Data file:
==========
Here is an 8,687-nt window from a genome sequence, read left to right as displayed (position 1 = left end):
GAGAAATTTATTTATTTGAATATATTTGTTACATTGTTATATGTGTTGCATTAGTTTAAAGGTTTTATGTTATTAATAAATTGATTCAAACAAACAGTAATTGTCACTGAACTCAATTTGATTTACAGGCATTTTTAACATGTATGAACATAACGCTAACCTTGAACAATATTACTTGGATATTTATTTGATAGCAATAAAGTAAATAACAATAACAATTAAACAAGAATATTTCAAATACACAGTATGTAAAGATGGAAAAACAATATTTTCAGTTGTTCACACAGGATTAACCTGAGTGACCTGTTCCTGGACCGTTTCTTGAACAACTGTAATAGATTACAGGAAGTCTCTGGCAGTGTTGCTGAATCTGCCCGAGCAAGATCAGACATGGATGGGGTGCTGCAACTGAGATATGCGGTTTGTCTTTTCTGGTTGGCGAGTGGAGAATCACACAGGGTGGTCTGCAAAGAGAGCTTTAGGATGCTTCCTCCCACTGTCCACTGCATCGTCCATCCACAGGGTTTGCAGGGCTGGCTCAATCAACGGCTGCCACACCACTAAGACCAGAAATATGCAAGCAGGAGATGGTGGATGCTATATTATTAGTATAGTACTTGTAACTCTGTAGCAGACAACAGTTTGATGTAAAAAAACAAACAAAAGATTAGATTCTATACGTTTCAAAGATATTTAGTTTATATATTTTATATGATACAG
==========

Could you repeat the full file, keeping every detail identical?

Here is an 8,687-nt window from a genome sequence, read left to right as displayed (position 1 = left end):
GAGAAATTTATTTATTTGAATATATTTGTTACATTGTTATATGTGTTGCATTAGTTTAAAGGTTTTATGTTATTAATAAATTGATTCAAACAAACAGTAATTGTCACTGAACTCAATTTGATTTACAGGCATTTTTAACATGTATGAACATAACGCTAACCTTGAACAATATTACTTGGATATTTATTTGATAGCAATAAAGTAAATAACAATAACAATTAAACAAGAATATTTCAAATACACAGTATGTAAAGATGGAAAAACAATATTTTCAGTTGTTCACACAGGATTAACCTGAGTGACCTGTTCCTGGACCGTTTCTTGAACAACTGTAATAGATTACAGGAAGTCTCTGGCAGTGTTGCTGAATCTGCCCGAGCAAGATCAGACATGGATGGGGTGCTGCAACTGAGATATGCGGTTTGTCTTTTCTGGTTGGCGAGTGGAGAATCACACAGGGTGGTCTGCAAAGAGAGCTTTAGGATGCTTCCTCCCACTGTCCACTGCATCGTCCATCCACAGGGTTTGCAGGGCTGGCTCAATCAACGGCTGCCACACCACTAAGACCAGAAATATGCAAGCAGGAGATGGTGGATGCTATATTATTAGTATAGTACTTGTAACTCTGTAGCAGACAACAGTTTGATGTAAAAAAACAAACAAAAGATTAGATTCTATACGTTTCAAAGATATTTAGTTTATATATTTTATATGATACAG